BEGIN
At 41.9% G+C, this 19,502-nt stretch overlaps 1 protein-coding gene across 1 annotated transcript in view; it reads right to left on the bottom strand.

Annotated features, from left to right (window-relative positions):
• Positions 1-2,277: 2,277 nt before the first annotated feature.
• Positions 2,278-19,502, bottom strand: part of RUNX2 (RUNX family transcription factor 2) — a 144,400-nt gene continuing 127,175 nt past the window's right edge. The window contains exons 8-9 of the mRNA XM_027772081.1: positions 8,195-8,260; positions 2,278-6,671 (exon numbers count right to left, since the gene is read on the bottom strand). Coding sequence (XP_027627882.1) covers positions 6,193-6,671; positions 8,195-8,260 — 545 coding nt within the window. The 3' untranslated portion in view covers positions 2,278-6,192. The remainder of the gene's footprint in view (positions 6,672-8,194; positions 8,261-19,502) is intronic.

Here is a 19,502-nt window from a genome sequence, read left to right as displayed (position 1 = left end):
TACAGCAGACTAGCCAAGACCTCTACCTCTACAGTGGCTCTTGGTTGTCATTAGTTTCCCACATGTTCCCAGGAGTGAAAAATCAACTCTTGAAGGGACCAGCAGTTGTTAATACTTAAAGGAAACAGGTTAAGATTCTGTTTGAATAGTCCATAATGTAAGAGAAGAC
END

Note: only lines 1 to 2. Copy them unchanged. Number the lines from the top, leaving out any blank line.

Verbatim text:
At 41.9% G+C, this 19,502-nt stretch overlaps 1 protein-coding gene across 1 annotated transcript in view; it reads right to left on the bottom strand.

Annotated features, from left to right (window-relative positions):